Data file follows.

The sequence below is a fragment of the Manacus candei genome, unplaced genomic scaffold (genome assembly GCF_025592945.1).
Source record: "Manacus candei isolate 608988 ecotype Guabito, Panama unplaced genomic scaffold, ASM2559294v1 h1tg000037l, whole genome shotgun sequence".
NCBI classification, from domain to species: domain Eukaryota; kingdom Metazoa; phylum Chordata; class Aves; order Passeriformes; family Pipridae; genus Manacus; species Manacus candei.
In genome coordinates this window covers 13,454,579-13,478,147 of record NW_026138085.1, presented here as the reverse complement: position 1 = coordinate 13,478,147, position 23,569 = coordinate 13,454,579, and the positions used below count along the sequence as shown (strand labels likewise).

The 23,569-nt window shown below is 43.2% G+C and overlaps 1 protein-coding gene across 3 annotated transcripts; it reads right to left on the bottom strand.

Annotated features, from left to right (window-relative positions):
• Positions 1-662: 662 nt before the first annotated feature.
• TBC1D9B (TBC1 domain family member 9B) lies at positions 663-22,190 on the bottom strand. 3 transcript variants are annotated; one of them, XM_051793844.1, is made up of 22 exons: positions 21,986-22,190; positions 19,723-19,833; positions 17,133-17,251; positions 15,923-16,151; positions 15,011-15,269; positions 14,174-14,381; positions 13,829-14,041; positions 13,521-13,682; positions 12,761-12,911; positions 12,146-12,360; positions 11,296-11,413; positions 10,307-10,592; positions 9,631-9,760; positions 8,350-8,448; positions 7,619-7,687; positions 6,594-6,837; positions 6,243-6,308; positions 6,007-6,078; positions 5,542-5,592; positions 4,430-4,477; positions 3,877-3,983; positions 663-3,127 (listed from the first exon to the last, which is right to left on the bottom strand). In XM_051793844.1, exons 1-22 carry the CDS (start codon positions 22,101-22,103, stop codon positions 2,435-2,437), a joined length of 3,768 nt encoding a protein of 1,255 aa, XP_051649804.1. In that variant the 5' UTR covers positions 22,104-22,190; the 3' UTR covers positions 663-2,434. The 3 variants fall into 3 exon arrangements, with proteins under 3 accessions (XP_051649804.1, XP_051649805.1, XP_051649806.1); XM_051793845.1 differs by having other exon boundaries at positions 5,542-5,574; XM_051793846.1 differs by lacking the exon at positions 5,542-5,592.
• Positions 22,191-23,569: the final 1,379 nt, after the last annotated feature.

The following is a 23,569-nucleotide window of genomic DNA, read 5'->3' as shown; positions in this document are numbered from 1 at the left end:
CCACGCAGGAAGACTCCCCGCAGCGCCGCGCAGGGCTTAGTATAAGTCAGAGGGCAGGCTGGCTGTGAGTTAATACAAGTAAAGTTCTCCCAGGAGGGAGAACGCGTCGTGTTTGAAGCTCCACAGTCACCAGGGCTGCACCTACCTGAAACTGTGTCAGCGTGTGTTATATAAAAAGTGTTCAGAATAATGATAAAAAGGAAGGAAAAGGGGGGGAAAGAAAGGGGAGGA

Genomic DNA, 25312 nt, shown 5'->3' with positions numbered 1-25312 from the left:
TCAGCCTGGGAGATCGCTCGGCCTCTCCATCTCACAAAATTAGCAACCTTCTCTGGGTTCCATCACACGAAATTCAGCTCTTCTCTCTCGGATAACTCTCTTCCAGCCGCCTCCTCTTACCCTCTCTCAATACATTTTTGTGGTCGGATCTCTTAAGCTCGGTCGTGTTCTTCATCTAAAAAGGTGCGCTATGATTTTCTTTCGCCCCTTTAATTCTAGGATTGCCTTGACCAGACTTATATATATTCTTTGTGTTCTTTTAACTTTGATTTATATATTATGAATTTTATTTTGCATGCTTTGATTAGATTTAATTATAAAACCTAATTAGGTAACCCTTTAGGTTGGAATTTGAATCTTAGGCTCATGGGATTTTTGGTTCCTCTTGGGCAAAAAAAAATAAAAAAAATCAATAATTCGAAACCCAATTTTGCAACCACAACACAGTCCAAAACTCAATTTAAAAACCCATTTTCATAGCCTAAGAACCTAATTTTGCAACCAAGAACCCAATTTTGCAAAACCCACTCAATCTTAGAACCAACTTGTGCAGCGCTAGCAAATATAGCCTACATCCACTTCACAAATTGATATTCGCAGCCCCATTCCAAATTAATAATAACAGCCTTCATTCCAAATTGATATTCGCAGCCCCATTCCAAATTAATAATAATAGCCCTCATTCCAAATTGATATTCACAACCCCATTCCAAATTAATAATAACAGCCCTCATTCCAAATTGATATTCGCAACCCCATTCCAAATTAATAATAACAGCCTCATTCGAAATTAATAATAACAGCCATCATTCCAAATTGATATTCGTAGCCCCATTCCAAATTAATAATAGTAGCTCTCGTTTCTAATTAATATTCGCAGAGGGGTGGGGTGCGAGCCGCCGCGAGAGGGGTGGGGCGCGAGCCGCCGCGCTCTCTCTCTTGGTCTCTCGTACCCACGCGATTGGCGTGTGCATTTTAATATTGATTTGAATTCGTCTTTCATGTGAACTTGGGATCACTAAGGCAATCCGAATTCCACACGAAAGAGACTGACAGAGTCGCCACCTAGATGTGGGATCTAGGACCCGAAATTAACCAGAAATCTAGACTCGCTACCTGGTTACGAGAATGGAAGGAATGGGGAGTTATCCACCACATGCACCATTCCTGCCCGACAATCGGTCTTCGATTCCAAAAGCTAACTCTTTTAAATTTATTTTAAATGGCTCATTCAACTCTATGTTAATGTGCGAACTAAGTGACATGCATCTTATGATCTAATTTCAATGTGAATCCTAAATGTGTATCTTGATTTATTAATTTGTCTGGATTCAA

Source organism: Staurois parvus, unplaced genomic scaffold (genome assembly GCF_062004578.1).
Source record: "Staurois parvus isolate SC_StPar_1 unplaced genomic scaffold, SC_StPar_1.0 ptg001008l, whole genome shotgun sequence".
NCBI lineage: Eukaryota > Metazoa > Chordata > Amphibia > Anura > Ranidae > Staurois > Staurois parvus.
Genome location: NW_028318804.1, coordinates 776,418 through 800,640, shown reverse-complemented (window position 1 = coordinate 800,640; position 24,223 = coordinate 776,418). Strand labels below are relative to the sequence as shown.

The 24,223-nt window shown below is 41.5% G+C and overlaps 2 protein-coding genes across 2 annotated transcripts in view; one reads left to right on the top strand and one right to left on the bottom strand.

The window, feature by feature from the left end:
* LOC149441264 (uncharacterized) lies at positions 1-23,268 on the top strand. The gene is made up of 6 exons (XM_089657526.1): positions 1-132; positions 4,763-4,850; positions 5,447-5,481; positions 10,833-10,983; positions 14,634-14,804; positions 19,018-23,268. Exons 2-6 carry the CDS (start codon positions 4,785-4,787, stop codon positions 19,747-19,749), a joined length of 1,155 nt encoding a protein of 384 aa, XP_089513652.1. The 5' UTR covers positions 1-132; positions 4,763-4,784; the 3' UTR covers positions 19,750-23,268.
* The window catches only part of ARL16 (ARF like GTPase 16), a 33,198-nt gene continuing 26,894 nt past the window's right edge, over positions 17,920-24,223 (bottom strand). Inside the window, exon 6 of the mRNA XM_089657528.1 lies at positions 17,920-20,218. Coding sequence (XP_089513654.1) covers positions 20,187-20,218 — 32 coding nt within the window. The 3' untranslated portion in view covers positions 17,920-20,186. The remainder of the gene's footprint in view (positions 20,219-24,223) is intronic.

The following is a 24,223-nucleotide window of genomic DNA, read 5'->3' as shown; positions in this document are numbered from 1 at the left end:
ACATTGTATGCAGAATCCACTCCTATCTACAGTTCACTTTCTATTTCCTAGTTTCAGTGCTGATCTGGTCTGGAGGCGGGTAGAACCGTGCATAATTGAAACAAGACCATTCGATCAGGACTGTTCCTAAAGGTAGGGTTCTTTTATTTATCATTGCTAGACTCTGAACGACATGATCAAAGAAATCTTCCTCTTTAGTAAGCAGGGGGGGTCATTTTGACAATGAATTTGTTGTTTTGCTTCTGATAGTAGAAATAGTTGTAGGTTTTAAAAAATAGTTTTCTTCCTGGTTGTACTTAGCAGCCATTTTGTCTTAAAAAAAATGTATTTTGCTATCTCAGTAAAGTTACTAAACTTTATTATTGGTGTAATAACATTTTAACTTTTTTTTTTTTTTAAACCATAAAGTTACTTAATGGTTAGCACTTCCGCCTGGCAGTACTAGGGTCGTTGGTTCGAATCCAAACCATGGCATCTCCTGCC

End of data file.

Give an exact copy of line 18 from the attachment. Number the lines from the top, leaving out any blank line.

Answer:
The 24,223-nt window shown below is 41.5% G+C and overlaps 2 protein-coding genes across 2 annotated transcripts in view; one reads left to right on the top strand and one right to left on the bottom strand.